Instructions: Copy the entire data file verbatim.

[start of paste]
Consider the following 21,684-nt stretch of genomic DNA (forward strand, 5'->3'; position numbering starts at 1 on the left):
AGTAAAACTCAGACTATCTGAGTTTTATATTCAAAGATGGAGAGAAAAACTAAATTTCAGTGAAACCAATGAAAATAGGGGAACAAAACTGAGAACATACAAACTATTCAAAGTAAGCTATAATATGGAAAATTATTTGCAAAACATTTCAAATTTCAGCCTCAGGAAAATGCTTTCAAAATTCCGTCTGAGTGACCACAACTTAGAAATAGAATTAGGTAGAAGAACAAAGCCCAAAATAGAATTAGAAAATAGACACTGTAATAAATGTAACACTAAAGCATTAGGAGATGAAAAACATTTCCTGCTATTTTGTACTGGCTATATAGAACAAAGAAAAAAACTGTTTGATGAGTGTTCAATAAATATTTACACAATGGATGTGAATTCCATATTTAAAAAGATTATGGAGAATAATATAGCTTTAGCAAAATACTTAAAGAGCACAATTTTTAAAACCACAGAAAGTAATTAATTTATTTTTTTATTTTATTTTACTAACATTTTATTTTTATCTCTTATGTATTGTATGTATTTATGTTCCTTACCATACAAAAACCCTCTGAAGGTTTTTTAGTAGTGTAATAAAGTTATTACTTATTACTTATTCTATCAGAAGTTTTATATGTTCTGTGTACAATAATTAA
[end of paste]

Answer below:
Consider the following 21,684-nt stretch of genomic DNA (forward strand, 5'->3'; position numbering starts at 1 on the left):
AGTAAAACTCAGACTATCTGAGTTTTATATTCAAAGATGGAGAGAAAAACTAAATTTCAGTGAAACCAATGAAAATAGGGGAACAAAACTGAGAACATACAAACTATTCAAAGTAAGCTATAATATGGAAAATTATTTGCAAAACATTTCAAATTTCAGCCTCAGGAAAATGCTTTCAAAATTCCGTCTGAGTGACCACAACTTAGAAATAGAATTAGGTAGAAGAACAAAGCCCAAAATAGAATTAGAAAATAGACACTGTAATAAATGTAACACTAAAGCATTAGGAGATGAAAAACATTTCCTGCTATTTTGTACTGGCTATATAGAACAAAGAAAAAAACTGTTTGATGAGTGTTCAATAAATATTTACACAATGGATGTGAATTCCATATTTAAAAAGATTATGGAGAATAATATAGCTTTAGCAAAATACTTAAAGAGCACAATTTTTAAAACCACAGAAAGTAATTAATTTATTTTTTTATTTTATTTTACTAACATTTTATTTTTATCTCTTATGTATTGTATGTATTTATGTTCCTTACCATACAAAAACCCTCTGAAGGTTTTTTAGTAGTGTAATAAAGTTATTACTTATTACTTATTCTATCAGAAGTTTTATATGTTCTGTGTACAATAATTAA